Sharka, aka: Śārka, Sārka, Śarka; 3 Definition(s)


Sharka means something in Hinduism, Sanskrit. If you want to know the exact meaning, history, etymology or English translation of this term then check out the descriptions on this page. Add your comment or reference to a book if you want to contribute to this summary article.

The Sanskrit terms Śārka and Śarka can be transliterated into English as Sarka or Sharka, using the IAST transliteration scheme (?).

In Hinduism

Purana and Itihasa (epic history)

Sharka in Purana glossary... « previous · [S] · next »

Śarka (शर्क).—A son of King Kuśāmba. Śarka had a brother called Gāni. (Brahmāṇḍa Purāṇa, Chapter 57).

Source: Puranic Encyclopaedia
Purana book cover
context information

The Purana (पुराण, purāṇas) refers to Sanskrit literature preserving ancient India’s vast cultural history, including historical legends, religious ceremonies, various arts and sciences. The eighteen mahapuranas total over 400,000 shlokas (metrical couplets) and date to at least several centuries BCE.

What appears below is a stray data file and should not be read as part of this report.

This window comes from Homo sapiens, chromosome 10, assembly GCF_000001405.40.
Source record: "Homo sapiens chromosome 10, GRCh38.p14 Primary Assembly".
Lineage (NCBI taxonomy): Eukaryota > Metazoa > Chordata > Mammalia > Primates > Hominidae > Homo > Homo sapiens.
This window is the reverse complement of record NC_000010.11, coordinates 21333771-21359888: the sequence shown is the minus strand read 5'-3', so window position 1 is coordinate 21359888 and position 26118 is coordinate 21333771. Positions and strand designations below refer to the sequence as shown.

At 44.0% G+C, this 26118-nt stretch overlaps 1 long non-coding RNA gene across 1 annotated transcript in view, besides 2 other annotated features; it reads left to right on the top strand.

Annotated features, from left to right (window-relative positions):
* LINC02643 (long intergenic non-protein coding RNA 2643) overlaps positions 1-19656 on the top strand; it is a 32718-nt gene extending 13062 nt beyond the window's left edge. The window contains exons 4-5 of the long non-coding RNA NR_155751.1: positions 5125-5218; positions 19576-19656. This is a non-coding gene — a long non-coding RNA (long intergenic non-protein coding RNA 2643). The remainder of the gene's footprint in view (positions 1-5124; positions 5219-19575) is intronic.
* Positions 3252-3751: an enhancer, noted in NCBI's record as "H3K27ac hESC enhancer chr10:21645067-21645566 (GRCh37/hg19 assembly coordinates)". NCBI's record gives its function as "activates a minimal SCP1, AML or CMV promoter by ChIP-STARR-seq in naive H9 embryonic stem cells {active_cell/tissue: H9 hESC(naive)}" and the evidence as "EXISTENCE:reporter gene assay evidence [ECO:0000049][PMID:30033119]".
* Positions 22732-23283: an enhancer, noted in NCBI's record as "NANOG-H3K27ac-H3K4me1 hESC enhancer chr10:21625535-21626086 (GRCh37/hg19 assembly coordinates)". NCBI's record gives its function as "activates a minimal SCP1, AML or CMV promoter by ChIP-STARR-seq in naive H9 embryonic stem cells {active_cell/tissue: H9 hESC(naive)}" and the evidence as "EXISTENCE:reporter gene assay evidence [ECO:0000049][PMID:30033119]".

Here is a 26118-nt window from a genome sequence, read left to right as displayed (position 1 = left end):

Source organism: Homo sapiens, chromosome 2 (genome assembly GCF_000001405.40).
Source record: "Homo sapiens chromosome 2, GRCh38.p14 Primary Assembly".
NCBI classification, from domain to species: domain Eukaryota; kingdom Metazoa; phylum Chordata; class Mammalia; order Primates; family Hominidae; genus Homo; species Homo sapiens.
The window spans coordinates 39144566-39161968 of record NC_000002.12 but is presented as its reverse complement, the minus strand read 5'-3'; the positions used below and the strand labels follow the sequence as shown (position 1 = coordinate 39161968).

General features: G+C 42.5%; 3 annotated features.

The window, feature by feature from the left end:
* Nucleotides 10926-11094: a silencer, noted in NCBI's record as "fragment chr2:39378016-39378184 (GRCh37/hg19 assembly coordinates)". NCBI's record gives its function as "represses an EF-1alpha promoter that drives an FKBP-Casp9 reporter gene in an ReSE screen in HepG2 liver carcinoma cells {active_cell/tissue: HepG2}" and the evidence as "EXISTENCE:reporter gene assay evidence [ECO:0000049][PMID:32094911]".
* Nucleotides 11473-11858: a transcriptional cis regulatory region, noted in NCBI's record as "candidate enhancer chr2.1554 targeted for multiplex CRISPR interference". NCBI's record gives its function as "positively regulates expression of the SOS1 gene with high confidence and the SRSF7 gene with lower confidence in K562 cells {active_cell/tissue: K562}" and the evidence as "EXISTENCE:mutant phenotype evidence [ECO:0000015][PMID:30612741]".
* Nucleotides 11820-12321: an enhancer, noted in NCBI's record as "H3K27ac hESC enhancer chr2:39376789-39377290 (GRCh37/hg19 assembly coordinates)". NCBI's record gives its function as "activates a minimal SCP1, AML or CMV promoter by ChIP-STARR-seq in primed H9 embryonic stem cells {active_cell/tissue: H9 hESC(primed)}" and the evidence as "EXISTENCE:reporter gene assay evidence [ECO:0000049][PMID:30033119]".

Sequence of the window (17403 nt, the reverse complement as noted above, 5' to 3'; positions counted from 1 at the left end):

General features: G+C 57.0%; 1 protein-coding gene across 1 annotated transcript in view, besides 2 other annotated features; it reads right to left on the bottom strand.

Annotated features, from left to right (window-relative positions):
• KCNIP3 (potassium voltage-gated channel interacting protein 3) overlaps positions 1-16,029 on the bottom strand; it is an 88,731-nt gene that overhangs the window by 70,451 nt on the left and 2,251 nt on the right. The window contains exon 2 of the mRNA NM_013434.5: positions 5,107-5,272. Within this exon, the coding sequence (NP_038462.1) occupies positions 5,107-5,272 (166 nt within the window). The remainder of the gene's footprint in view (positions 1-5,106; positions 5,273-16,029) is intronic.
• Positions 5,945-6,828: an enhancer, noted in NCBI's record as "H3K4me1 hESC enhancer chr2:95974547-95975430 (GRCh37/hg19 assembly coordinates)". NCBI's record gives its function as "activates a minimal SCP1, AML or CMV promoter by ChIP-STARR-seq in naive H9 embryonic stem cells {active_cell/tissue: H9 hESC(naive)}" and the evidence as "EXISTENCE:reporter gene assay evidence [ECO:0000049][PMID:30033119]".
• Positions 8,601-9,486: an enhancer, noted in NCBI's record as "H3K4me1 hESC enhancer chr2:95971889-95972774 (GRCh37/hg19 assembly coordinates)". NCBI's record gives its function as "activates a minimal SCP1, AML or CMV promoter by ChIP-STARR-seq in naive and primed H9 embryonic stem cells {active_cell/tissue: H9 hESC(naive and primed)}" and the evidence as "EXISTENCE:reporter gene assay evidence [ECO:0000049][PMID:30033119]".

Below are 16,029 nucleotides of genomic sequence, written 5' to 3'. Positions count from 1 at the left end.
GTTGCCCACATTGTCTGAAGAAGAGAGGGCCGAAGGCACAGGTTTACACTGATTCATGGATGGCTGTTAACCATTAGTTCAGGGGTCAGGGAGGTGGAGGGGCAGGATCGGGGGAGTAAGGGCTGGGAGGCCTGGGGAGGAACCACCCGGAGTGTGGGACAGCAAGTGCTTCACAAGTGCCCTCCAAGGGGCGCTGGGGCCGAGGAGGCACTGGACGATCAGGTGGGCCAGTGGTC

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Languages of India and abroad

Sanskrit-English dictionary

Śārka (शार्क).—Candied sugar.

Derivable forms: śārkaḥ (शार्कः).

--- OR ---

Sarka (सर्क).—

1) Wind, air.

2) The mind.

3) Name of Brahman.

Derivable forms: sarkaḥ (सर्कः).

--- OR ---

Sārka (सार्क).—a. Sunny.

Source: DDSA: The practical Sanskrit-English dictionary

Śārka (शार्क).—m.

(-rkaḥ) Clayed or candied sugar. E. śṝ to injure, aff. ka.

--- OR ---

Sarka (सर्क).—m.

(-rkaḥ) 1. Air, wind. 2. The mind. E. sṛ to go, ka aff.

Source: Cologne Digital Sanskrit Dictionaries: Shabda-Sagara Sanskrit-English Dictionary
context information

Sanskrit, also spelled संस्कृतम् (saṃskṛtam), is an ancient language of India commonly seen as the grandmother of the Indo-European language family. Closely allied with Prakrit and Pali, Sanskrit is more exhaustive in both grammar and terms and has the most extensive collection of literature in the world, greatly surpassing its sister-languages Greek and Latin.

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